‘truth’ but it is one with which we must grapple. As Chandra Talpade Mohanty argues, ‘the social organization of knowledge in the academy, its structures of inquiry, and discipline-based pedagogies are inevitably connected to larger state and national projects, and engender their own complicities as well as practices of dissent’.
With this in mind, in this chapter, we develop Gayatri Chakravorty Spivak's passing reference to the notion of ‘constructive complicity’
Indigenous dispossession in British history and history writing
Imperial complicity: indigenous dispossession in
British history and history writing
In the wake of the anti-slavery successes of the 1830s, a disjuncture appeared in
Britain’s empire – between, on the one hand, the nation’s demonstrated commitment to abolition and emancipation and, on the other, its lacklustre and meagre
attempts to protect the Empire’s indigenous peoples. This cleavage affected both
what happened across the Empire and the ways that historians have written
about it. Although historians have paid its consequences insufficient
This article approaches a range of contemporary Scottish fiction: Iain Banks‘s Complicity and A Song of Stone, Irvine Welsh‘s Filth, Michel Faber‘s Under the Skin, James Robertson‘s Joseph Knight, Alan Guthrie‘s Savage Night and selected stories from Alan Bissett‘s Scottish Gothic anthology, Damage Land. The theme the article traces is pity, whether seen in a national or historical context, or as part of a wider panoply of what one might think of as ‘Gothic emotions’. The main contention is that it is possible that we reduce the scope of Gothic when we think of it as merely conducing to terror; whether we think of the earliest Gothic novels or of contemporary writing, there are often other feelings being stirred, a wider range of sensibilities being explored.
Between 1975 and 1979, thirty-one unidentified bodies bearing marks of torture appeared
at various locations along Uruguays coastline. These bodies were material proof of the
death flights implemented in neighbouring Argentina after the military coup. In Uruguay,
in a general context of political crisis, the appearance of these anonymous cadavers first
generated local terror and was then rapidly transformed into a traumatic event at the
national level. This article focuses on the various reports established by Uruguayan
police and mortuary services. It aims to show how,the administrative and funeral
treatments given at that time to the dead bodies, buried anonymously (under the NN label)
in local cemeteries, make visible some of the multiple complicities between the Uruguayan
and Argentinean dictatorships in the broader framework of the Condor Plan. The repressive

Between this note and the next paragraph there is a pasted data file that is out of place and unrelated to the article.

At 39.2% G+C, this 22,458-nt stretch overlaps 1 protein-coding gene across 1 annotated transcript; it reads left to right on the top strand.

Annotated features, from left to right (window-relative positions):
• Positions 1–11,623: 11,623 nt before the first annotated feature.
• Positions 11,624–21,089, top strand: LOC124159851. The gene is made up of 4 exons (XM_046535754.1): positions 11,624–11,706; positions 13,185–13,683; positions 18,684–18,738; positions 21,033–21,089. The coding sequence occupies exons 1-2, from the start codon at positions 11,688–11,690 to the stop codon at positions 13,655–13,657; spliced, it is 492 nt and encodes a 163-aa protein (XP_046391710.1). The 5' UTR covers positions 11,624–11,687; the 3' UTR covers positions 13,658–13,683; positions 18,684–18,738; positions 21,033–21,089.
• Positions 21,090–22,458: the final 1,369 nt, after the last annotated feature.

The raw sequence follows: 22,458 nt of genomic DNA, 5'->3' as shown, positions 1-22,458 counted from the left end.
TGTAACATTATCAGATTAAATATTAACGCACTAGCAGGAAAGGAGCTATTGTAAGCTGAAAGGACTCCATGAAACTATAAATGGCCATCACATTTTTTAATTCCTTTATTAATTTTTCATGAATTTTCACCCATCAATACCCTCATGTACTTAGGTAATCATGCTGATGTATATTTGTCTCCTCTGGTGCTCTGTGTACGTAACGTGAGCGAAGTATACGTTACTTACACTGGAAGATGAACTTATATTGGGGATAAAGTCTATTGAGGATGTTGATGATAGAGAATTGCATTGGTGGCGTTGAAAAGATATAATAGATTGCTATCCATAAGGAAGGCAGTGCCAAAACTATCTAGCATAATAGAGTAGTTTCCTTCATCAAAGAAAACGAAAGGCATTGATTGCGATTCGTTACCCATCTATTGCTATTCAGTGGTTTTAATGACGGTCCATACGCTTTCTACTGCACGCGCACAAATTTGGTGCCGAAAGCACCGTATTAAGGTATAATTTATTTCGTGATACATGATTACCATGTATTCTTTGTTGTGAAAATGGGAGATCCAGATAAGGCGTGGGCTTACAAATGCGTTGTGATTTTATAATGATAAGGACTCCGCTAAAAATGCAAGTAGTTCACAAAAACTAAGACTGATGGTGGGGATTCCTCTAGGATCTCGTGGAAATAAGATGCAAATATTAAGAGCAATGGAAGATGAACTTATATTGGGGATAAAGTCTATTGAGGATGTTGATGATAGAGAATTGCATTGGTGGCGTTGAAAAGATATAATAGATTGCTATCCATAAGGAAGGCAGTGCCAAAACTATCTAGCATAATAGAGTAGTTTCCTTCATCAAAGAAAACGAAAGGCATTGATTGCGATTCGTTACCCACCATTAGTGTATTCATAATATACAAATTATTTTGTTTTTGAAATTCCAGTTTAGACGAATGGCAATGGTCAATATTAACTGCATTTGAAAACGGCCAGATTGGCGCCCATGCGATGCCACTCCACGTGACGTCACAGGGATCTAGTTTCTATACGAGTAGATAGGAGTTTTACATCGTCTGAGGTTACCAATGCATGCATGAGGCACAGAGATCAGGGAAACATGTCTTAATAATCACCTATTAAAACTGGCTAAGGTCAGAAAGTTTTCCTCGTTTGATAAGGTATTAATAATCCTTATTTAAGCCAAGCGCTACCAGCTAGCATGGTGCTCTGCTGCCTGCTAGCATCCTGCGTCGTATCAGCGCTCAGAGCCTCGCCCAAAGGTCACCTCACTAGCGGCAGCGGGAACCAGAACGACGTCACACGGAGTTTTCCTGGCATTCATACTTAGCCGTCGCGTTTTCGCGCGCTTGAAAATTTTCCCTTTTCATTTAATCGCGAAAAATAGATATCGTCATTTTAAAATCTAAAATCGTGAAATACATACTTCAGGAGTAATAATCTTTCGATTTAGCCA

strategy implemented in Argentina through torture and forced disappearance was indeed
echoed by the bureaucratic repressive strategy implemented in Uruguay through incomplete
and false reports, aiming to make the NN disappear once again.
Témoignage , here, was not only an act of speaking out
against state violence, but also an act of resistance against complicity with the
notorious practices of the Ethiopian state.
As cold war binaries collapsed in the 1990s, long-suppressed grievances erupted in
the form of civil wars, posing new challenges to the stability of nation states.
States retaliated viciously: from Iraqi Kurdistan to Rwanda, Bosnia, Kosovo and
Chechnya, civilians came under increasing fire. Amid such
the Chief makes the mistake of going through the
Luma he has another thing coming!’
In the weeks that followed, Kambians blamed local stakeholders and the Chief for
failing to communicate the closure. A slogan painted on one of the local coffee
shops ( attaya base ) in Bamoi – ‘Ebola Phase II:
it didn’t work’ – connected the riots with broader
suspicions surrounding the outbreak and authorities’ complicity. The new
The Visual Politics and Narratives of Red Cross Museums in Europe and the
United States, 1920s to 2010s
Invoking the values of social commitment and grass-roots activism, the
volunteer’s narrative of German Red Cross museums served to motivate and
mobilize locals by showing the practical humanitarian contributions of local Red
Cross chapters. But here as well the narrative often came along with blinders and
problems. German Red Cross museums said little about the interconnections between
Red Cross activism and German colonialism or the complicities between the Red Cross
Writing about Personal Experiences of Humanitarianism
historical narratives of humanitarians may indeed be beneficial in helping the sector to critically reflect on its past as a way of underscoring its vital ethical foundations. As I say at the end of the preface, ‘[r]ecovering and activating the past compels humanitarians and others to address the colonial legacies, racial hierarchies and corporate complicities that are manifest in today’s aid industry’. I would want everyone who feels deeply invested in the humanitarian sector to play a role in that.
The Humanitarian and Conflict Response Institute is
Ikenberry , G.
J. ( 2012 ), Liberal Leviathan:
The Origins, Crisis and Transformation of the American World Order
( Princeton, NJ : Princeton University
D. ( 2005 ), The
Dark Sides of Virtue: Reassessing International Humanitarianism
( Princeton, NJ : Princeton University
Lepora , C. and
Goodin , R.
E. ( 2015 ), On Complicity and
Compromise ( Oxford : Oxford University
Luttwak , E.
N. ( 1999 ), ‘ Give
Staff Security and Civilian Protection in the Humanitarian
the arguments in favour of public criticism of actors who have abused human
rights or violated international humanitarian law (IHL) are twofold. It is hoped
that ‘naming and shaming’ will encourage perpetrators to improve
their conduct towards civilians, and there is additionally a concern that
remaining silent in the face of abuses implies some kind of complicity with
those abuses. Against such public criticism are concerns about access and staff